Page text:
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    The Allied forces around Ghent withdrew on the approach of German forces on 11 October. The British 7th Division moved to Aeltre 10 miles (16 km) to the west, made rendezvous with British detachments, which had moved inland from Bruges and began to march to Ypres. The southern flank was covered by the 3rd Cavalry Division, which had moved from Thourout to Roulers and the French Fusiliers Marins brigade moved on to Dixmude. At Thielt on the night of 12/13 October, General Capper, the 7th Division commander was informed that German cavalry near Hazebrouck had retired on the approach of the British II Corps, leaving the country west of the 7th Division clear of German forces. The division reached Roulers on 13/14 October, met BEF cavalry near Kemmel and linked with the French 87th Territorial Division around Ypres. The German IV Cavalry Corps had moved south four days previously, except for several Uhlans who were disturbed by a party arranging billets and captured by the 10th Hussars. By 18 October the Belgian, British and French troops in northern France and Belgium had formed a line with the BEF II Corps in position with the 5th Division from La Bassée Canal north to Beau Puits, the 3rd Division from Illies to Aubers and three divisions of the French Cavalry Corps of General Conneau in position from Fromelles to Le Maisnil, the BEF III Corps with the 6th Division from Radinghem to Epinette and the 4th Division from Epinette to Pont Rouge, the BEF Cavalry Corps with the 1st and 2nd Cavalry divisions, from Deulemont to Tenbrielen, the BEF IV Corps with the 7th Division and 3rd Cavalry Division from Zandvoorde to Oostnieuwkirke, the French Groupe Bidon and the de Mitry Cavalry Corps from Roulers to Cortemarck, the French 87th and 89th Territorial Divisions from Passchendaele to Boesinghe and then the Belgian Field Army and fortress troops from Boesinghe to Nieuport (including the Fusilier Marin brigade at Dixmude). The Battle of the Yser began on 16 October.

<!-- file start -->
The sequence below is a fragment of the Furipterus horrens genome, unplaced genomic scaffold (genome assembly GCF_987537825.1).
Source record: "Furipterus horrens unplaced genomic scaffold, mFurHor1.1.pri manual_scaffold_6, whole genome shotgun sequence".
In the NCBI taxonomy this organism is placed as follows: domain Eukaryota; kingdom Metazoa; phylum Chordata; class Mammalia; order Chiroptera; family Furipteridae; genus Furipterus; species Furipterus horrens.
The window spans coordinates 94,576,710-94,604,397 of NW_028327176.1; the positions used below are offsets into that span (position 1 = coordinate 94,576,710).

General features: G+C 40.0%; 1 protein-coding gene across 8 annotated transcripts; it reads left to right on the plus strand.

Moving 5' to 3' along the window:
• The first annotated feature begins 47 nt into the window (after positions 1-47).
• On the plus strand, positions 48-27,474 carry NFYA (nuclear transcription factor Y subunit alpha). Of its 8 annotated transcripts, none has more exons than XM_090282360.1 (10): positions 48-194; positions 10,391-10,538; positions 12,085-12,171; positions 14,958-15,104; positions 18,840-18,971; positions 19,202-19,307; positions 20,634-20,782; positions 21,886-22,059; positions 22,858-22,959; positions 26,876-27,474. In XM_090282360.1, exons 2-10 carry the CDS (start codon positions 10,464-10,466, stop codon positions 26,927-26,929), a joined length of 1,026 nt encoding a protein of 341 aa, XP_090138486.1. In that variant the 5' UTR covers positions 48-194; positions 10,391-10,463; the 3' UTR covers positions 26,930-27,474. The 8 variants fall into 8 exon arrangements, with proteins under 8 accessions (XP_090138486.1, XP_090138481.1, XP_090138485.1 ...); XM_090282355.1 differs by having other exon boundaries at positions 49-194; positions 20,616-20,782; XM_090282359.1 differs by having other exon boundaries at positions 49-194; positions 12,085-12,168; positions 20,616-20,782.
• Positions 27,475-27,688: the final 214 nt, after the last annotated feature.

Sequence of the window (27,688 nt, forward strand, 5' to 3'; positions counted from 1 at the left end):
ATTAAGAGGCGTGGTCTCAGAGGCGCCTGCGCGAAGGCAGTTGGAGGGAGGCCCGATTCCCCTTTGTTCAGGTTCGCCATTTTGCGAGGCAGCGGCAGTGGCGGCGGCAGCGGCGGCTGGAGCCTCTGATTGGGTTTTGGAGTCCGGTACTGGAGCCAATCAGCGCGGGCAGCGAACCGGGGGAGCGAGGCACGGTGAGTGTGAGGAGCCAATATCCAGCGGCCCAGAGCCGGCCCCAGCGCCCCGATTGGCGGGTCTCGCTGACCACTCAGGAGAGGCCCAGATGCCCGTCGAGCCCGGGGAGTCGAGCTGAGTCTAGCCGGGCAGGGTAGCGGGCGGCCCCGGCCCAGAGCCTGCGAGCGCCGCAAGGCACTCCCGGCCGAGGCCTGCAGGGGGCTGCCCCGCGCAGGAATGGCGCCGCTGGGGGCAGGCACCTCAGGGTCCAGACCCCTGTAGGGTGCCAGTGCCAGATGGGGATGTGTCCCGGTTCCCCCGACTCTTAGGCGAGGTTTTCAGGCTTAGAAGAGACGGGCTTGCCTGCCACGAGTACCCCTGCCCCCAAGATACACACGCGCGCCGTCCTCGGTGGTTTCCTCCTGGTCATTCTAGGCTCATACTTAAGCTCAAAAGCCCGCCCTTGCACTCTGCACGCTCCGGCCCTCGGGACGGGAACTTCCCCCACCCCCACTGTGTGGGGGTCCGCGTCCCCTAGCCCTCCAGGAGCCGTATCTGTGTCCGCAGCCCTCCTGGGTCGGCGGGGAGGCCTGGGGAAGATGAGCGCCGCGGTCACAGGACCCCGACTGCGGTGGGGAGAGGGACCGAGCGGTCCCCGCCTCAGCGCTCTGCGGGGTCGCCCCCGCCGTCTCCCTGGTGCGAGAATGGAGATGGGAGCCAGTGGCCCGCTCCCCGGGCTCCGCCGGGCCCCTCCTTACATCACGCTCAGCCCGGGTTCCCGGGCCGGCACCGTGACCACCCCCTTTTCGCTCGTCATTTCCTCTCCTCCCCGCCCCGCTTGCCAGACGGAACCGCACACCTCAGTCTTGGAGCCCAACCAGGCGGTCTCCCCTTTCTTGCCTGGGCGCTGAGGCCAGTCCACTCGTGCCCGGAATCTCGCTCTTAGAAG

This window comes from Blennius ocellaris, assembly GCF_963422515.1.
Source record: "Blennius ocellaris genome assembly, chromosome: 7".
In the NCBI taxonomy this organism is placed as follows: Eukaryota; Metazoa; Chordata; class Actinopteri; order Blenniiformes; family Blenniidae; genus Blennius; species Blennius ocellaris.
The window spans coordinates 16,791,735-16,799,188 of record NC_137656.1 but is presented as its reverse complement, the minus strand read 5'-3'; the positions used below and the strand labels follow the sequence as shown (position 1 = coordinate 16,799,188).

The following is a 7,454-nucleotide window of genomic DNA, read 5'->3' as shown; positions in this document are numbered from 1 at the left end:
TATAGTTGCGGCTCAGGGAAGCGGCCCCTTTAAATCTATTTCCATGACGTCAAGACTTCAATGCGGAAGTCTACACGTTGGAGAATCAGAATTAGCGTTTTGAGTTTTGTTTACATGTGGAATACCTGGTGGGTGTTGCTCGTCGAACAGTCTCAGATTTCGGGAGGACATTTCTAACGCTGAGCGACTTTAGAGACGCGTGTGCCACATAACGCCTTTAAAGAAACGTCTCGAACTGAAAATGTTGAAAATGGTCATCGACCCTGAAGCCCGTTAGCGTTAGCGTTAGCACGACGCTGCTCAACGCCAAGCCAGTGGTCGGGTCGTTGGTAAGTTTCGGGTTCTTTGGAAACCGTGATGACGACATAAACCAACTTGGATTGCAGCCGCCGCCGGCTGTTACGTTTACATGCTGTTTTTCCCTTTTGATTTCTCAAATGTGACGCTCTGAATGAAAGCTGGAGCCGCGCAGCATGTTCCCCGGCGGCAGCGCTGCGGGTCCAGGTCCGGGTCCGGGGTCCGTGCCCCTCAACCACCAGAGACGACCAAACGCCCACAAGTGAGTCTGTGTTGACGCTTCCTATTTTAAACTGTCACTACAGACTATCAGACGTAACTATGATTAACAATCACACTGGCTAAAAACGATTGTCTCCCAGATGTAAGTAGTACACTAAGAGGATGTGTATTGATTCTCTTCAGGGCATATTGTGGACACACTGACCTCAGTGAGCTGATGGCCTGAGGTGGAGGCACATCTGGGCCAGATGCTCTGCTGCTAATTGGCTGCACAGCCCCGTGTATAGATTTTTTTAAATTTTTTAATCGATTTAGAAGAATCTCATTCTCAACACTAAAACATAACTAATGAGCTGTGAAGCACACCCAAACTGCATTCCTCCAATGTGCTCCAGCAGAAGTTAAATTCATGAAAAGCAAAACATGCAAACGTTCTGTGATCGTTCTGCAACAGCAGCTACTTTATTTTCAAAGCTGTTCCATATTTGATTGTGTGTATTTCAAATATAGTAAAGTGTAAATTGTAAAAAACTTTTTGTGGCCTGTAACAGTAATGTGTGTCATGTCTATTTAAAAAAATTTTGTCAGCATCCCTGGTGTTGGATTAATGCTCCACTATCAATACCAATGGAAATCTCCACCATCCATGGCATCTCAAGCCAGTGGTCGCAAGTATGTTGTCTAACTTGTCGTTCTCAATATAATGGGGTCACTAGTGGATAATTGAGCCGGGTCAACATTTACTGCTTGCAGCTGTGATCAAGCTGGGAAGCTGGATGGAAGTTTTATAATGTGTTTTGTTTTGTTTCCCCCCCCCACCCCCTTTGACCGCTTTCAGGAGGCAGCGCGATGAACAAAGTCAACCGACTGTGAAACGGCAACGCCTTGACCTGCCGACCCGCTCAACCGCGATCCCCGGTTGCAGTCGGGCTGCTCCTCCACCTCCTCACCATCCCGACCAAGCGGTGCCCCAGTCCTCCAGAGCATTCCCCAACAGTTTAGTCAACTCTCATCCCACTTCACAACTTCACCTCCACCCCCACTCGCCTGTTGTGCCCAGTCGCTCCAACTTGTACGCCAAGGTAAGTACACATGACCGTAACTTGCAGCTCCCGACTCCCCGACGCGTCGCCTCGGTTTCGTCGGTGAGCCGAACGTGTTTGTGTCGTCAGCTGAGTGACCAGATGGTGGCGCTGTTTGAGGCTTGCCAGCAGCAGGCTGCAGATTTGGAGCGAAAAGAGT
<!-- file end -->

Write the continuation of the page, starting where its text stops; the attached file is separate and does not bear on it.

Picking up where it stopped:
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    The Battle of Langemarck took place from 21–24 October, after an advance by the German 4th and 6th armies which began on 19 October, as the left flank of the BEF began advancing towards Menin and Roulers. On 20 October, Langemarck, north-east of Ypres, was held by a French territorial unit and the British IV corps to the south. I Corps (Lieutenant-General Douglas Haig) was due to arrive with orders to attack on 21 October. On 21 October, it had been cloudy and attempts to reconnoitre the German positions during the afternoon had not observed any German troops movements; the arrival of four new German reserve corps was discovered by prisoner statements, wireless interception and the increasing power of German attacks; ​5 1⁄2 infantry corps were now known to be north of the Lys, along with the four cavalry corps, against ​7 1⁄3 British divisions and five allied cavalry divisions. The British attack made early progress but the 4th army began a series of attacks, albeit badly organised and poorly supported. The German 6th and 4th armies attacked from Armentières to Messines and Langemarck. The British IV Corps was attacked around Langemarck, where the 7th Division was able to repulse German attacks and I Corps was able to make a short advance. Further north, French cavalry was pushed back to the Yser by the XXIII Reserve Corps and by nightfall was dug in from the junction with the British at Steenstraat to the vicinity of Dixmude, the boundary with the Belgian army. The British closed the gap with a small number of reinforcements and on 23 October, the French IX Corps took over the north end of the Ypres salient, relieving I Corps with the 17th Division. Kortekeer Cabaret was recaptured by the 1st Division and the 2nd Division was relieved. Next day, I Corps had been relieved and the 7th Division lost Polygon Wood temporarily. The left flank of the 7th Division was taken over by the 2nd Division, which joined in the counter-attack of the French IX Corps on the northern flank towards Roulers and Thourout, as the fighting further north on the Yser impeded German attacks around Ypres. German attacks were made on the right flank of the 7th Division at Gheluvelt. The British sent the remains of I Corps to reinforce IV Corps. German attacks from 25–26 October were made further south, against the 7th Division on the Menin Road and on 26 October part of the line crumbled until reserves were scraped up to block the gap and avoid a rout. Langemarck ランゲマルク